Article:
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Uranium: War, Energy, and the Rock That…

Uranium: War, Energy, and the Rock That Shaped the World (edition 2010)

by Tom Zoellner (Author)

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285761,088 (3.83)8
The fascinating story of the most powerful source of energy the earth can yield. Uranium is a common element in the earth's crust, and the only naturally occurring mineral with the power to end all life on the planet. After World War II, it reshaped the global order. Marie Curie gave us hope that uranium would be a miracle panacea, but the Manhattan Project gave us reason to believe that civilization would end with apocalypse. Slave labor camps in Africa and Eastern Europe were built around mine shafts, and America would knowingly send more than 600 uranium miners to their graves in the name of national security. Fortunes have been made from this yellow dirt; massive energy grids have been run from it. Fear of it panicked the American people into supporting a questionable war with Iraq and its specter threatens to create another conflict in Iran. Now, some are hoping it can help avoid a global warming catastrophe.--From publisher description.… (more)
Title:Uranium: War, Energy, and the Rock That Shaped the World
Authors:Tom Zoellner (Author)
Info:Penguin Books (2010), 368 pages
Collections:Read but unowned

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Uranium: War, Energy and the Rock That Shaped the World by Tom Zoellner



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» See also 8 mentions

Showing 1-5 of 7 (next | show all)
Interesting history of uranium. Well written an easy read. I reviewed it at http://sciencetechbooks.suite101.com/article.cfm/uranium_book_review ( )
  ndpmcIntosh | Mar 21, 2016 |
Marvelous and highly informative. Enjoyable from the first page to the last. ( )
  PatrickMurtha | Feb 5, 2016 |
This was an interesting review of the history of man's journey with a very peculiar rock. Fairly well written, though, at times, the author seemed to get a bit far afield of the topic. ( )
  addunn3 | Oct 23, 2015 |
Very informative book that covered the history, uses, and present status of uranium. Some of the information seemed on the borderline of classified. It is also concerning that there is such a significant amount of enriched u-235, which is sometimes not well guarded or accounted for. I recommend the book for a better understanding of our current status and how we got here. ( )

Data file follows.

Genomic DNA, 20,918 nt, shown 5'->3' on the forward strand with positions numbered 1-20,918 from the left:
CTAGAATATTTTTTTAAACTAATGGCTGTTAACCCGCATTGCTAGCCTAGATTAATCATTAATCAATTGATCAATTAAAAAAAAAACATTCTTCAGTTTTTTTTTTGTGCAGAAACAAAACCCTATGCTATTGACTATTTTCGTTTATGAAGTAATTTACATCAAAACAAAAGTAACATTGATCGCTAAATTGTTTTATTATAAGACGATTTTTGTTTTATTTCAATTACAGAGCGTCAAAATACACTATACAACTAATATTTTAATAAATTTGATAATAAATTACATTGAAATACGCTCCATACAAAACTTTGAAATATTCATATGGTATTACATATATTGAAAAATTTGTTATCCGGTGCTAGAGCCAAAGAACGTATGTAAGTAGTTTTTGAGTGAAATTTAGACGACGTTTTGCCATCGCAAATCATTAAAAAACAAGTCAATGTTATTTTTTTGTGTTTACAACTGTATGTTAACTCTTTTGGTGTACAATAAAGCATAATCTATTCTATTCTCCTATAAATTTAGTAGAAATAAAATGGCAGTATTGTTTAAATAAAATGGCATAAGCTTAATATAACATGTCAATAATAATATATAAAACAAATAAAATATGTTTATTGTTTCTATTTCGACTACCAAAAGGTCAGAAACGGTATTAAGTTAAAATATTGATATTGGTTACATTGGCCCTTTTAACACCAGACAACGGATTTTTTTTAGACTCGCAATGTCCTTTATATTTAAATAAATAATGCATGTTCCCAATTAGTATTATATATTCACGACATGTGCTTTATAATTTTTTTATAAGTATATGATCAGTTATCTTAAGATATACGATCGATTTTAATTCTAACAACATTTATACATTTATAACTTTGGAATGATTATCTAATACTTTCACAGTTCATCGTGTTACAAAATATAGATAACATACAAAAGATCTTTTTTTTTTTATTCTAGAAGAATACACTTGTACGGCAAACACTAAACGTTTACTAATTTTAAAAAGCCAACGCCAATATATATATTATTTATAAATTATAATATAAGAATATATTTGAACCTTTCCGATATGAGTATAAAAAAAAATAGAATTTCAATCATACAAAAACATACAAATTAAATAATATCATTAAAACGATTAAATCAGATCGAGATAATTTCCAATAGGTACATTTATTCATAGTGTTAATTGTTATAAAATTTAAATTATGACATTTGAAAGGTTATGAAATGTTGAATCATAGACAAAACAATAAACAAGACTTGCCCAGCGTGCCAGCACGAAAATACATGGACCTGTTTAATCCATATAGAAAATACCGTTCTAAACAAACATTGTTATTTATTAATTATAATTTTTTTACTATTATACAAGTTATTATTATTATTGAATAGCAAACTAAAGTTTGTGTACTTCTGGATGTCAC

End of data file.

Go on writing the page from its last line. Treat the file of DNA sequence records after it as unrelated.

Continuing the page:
GlennBell | Jan 28, 2014 |
This book is surprisingly light on the science of uranium or radioactivity, covering the necessary basics as quickly as possible with the help of a few uninspired metaphors. I found that a little disappointing, although I suspect that for many readers it's likely to be a point in favor. Mostly it covers the global political and economic impact of uranium, and of the bombs and power plants it's used for. The result is a little unfocused, drifting around from topic to topic, and there are certainly better and more thorough treatments of subjects like the the Manhattan Project. But it does also cover a lot of ground that was both interesting and new to me, including considerable (and often rather shocking) details about uranium mining, which ultimately made it a worthwhile read. ( )
  bragan | Apr 10, 2013 |
Showing 1-5 of 7 (next | show all)
While there is much attention paid to the United States, the coverage is very uneven. We learn about exploration and mining in Australia, Soviet work camps in Eastern Europe, the efforts of Iran and Iraq, Israel and Pakistan's nuclear programs and a couple others. But crucial players in nuclear power are largely ignored, such as the United Kingdom and France. And the Soviet Union, a major player in the world when it comes to nuclear arms, gets little play. This is despite the fact that the nuclear arms race between the USSR and the United States entirely shaped our modern world and many people's understanding of nuclear capabilities.
added by PhoenixTerran | editio9, Andrew Liptak (Apr 29, 2009)

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Tom Zoellnerprimary authorall editionscalculated
Zoellner, Tommain authorall editionsconfirmed
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